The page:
"It will obviously be of help if the cost of dual baiting is not too high, and it greatly increases the length of time before either another 1080 operation is needed - or it enables the managers to be able find and eliminate any survivors or re-invaders at an affordable cost."

HOW DO WE MAKE CITIES PEST-FREE?

Meanwhile, another study has explored how pest predators might be wiped out in New Zealand's urban areas.

"Rat control is just as important in downtown Auckland as it is in remote Fiordland," said Associate Professor James Russell, a conservation biologist at the University of Auckland.

Although less than one per cent of New Zealand's land cover was urban, it was also where 86 per cent of us live.

The most common predators in our towns and cities were rats and possums, but also hedgehogs.

"Our pet cats and dogs can also be wildlife predators if they aren't cared for responsibly, and this is definitely a topic where both natural and social sciences need to be combined to find," Russell said.

Stoats, however, tended to avoid urban areas, likely because they couldn't find a reliable food source.

The war on pests is just as important in downtown Auckland as it is in remote Fiordland, says, University of Auckland conservation biologist Associate Professor James Russell. Photo / File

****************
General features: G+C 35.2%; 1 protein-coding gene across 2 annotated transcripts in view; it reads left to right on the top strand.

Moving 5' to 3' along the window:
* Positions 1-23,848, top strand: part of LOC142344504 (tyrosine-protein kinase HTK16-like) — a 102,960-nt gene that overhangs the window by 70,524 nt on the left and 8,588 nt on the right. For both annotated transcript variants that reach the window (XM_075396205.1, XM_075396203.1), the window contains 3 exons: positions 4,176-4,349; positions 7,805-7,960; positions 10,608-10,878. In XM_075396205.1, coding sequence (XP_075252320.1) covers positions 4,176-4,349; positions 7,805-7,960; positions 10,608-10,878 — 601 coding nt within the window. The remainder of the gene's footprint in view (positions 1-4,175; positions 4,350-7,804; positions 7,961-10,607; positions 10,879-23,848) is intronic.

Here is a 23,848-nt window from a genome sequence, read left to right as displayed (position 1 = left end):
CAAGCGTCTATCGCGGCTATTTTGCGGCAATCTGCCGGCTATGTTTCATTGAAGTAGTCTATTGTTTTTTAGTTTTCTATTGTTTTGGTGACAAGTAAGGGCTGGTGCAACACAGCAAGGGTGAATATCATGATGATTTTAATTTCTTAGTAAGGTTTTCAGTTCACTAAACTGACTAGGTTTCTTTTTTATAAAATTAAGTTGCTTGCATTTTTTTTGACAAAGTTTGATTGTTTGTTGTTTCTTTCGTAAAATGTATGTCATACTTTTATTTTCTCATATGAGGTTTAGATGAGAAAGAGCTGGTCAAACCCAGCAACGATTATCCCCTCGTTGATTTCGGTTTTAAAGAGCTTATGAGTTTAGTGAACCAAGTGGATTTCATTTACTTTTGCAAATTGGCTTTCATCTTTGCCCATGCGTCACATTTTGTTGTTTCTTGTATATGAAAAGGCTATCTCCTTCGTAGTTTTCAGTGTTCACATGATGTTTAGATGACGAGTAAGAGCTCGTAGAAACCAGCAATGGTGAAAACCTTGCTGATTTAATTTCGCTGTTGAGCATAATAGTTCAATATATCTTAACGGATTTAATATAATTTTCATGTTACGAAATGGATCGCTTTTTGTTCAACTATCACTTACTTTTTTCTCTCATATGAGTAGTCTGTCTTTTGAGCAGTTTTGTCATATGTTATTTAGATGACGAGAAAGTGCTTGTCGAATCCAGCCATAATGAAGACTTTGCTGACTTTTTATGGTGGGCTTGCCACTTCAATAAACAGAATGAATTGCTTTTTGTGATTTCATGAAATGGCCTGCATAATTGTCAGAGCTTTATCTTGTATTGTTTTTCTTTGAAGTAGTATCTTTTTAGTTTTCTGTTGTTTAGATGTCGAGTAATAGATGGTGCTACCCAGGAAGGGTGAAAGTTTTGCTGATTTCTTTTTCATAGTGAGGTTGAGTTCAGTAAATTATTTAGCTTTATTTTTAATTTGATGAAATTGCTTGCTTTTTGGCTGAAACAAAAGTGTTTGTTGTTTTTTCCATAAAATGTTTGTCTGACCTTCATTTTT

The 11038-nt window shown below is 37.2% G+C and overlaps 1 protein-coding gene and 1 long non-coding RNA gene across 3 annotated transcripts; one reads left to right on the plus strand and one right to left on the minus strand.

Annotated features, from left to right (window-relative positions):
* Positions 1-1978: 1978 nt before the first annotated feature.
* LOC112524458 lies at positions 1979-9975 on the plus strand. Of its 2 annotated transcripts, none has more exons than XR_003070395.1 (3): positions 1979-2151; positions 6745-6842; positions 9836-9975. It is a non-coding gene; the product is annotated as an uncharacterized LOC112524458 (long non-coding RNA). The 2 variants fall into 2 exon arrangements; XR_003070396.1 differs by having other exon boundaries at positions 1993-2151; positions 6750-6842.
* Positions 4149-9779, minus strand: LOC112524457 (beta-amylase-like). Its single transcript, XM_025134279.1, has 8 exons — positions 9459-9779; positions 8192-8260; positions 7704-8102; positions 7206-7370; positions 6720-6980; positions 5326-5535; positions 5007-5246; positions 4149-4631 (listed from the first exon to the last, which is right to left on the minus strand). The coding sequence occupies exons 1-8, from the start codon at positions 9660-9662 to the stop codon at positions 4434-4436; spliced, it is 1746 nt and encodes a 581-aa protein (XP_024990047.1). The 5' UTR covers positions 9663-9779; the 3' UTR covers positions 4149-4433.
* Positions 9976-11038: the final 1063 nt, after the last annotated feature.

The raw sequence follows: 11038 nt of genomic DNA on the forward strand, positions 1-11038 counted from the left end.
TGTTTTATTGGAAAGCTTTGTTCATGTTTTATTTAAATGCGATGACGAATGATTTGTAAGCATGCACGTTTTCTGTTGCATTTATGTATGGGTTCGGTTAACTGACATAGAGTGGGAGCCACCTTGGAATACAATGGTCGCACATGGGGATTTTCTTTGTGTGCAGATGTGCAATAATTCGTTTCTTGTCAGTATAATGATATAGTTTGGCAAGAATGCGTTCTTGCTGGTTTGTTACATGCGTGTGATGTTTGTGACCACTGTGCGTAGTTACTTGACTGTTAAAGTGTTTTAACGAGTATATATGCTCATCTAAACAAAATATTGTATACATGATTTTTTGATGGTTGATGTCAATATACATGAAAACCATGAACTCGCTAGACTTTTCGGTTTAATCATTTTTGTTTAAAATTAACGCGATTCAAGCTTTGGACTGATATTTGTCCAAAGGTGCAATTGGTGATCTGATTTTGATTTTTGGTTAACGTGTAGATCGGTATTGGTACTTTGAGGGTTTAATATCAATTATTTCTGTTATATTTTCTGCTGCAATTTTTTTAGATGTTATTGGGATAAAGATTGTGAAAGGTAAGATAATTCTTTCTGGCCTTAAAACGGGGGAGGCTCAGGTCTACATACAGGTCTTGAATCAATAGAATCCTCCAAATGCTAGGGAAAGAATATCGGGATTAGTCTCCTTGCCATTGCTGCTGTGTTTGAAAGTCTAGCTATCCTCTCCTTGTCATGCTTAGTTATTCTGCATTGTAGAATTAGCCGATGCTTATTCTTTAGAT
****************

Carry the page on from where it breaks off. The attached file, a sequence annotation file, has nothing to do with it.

The war on pests is just as important in downtown Auckland as it is in remote Fiordland, says, University of Auckland conservation biologist Associate Professor James Russell. Photo / File

In cities, a big challenge lay in the fact scientists simply didn't understand the basic biology of urban pests like they did of those animals in the wild.

"This is further complicated by the fact that the tools we successfully used for their pest control in forest can't always be used in inhabited areas," Russell said.

"A good example is when we look at somewhere like Herald Island in the Waitemata Harbour.

"It's only a small island on which rat eradication would usually be straightforward, but between the complex infrastructure acting as habitat and the presence of people and pets, we almost have to start from scratch."

The new study, which Russell led with fellow University of Auckland ecologist Professor Margaret Stanley, concluded that success in urban areas greatly depended on people living within them.

"We made some particular recommendations around starting long team research and monitoring projects in urban areas like we've had in nature reserves for decades, but we think this should be easy given all the citizen science happening for pest control at the moment."

Given how complex city environments were - and the fact aerial drops couldn't be used like they were in the wild - approaches would have to be ground-based.

On the plus side, it was easier to recruit an army of volunteers who could regularly check traps.

"But at the same time we'll have to work with people to find out what's important about conservation and PFNZ to them," Russell said.

"The urban communities of New Zealand are running far ahead of the scientists in this case, with exciting projects like Predator Free Miramar demanding scientists provide solutions to some of the unique problems of working in urban landscapes."